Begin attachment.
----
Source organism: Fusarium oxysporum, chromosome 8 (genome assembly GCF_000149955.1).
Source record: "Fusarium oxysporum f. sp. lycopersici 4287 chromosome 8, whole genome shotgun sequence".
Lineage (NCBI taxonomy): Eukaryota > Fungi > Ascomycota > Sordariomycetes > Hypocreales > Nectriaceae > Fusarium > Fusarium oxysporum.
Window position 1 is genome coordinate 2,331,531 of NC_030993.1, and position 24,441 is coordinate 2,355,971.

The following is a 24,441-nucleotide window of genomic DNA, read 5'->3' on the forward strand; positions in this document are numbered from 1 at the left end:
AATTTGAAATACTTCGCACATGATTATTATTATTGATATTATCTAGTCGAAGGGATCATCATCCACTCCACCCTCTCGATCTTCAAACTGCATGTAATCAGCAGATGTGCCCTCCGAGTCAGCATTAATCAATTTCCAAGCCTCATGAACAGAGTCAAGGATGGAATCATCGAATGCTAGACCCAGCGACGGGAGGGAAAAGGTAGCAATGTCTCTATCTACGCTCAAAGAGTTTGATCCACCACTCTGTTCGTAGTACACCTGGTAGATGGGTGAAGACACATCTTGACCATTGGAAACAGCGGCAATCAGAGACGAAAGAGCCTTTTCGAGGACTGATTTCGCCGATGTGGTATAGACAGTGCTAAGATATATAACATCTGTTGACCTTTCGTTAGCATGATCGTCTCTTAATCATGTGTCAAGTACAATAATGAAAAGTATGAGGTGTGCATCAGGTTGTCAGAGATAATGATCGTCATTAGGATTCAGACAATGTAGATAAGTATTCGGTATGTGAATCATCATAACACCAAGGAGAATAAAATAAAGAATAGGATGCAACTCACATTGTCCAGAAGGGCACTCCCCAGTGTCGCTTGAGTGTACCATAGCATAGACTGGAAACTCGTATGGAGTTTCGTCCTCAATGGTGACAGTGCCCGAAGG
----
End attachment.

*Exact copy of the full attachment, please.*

Source organism: Fusarium oxysporum, chromosome 8 (genome assembly GCF_000149955.1).
Source record: "Fusarium oxysporum f. sp. lycopersici 4287 chromosome 8, whole genome shotgun sequence".
Lineage (NCBI taxonomy): Eukaryota > Fungi > Ascomycota > Sordariomycetes > Hypocreales > Nectriaceae > Fusarium > Fusarium oxysporum.
Window position 1 is genome coordinate 2,331,531 of NC_030993.1, and position 24,441 is coordinate 2,355,971.

The following is a 24,441-nucleotide window of genomic DNA, read 5'->3' on the forward strand; positions in this document are numbered from 1 at the left end:
AATTTGAAATACTTCGCACATGATTATTATTATTGATATTATCTAGTCGAAGGGATCATCATCCACTCCACCCTCTCGATCTTCAAACTGCATGTAATCAGCAGATGTGCCCTCCGAGTCAGCATTAATCAATTTCCAAGCCTCATGAACAGAGTCAAGGATGGAATCATCGAATGCTAGACCCAGCGACGGGAGGGAAAAGGTAGCAATGTCTCTATCTACGCTCAAAGAGTTTGATCCACCACTCTGTTCGTAGTACACCTGGTAGATGGGTGAAGACACATCTTGACCATTGGAAACAGCGGCAATCAGAGACGAAAGAGCCTTTTCGAGGACTGATTTCGCCGATGTGGTATAGACAGTGCTAAGATATATAACATCTGTTGACCTTTCGTTAGCATGATCGTCTCTTAATCATGTGTCAAGTACAATAATGAAAAGTATGAGGTGTGCATCAGGTTGTCAGAGATAATGATCGTCATTAGGATTCAGACAATGTAGATAAGTATTCGGTATGTGAATCATCATAACACCAAGGAGAATAAAATAAAGAATAGGATGCAACTCACATTGTCCAGAAGGGCACTCCCCAGTGTCGCTTGAGTGTACCATAGCATAGACTGGAAACTCGTATGGAGTTTCGTCCTCAATGGTGACAGTGCCCGAAGG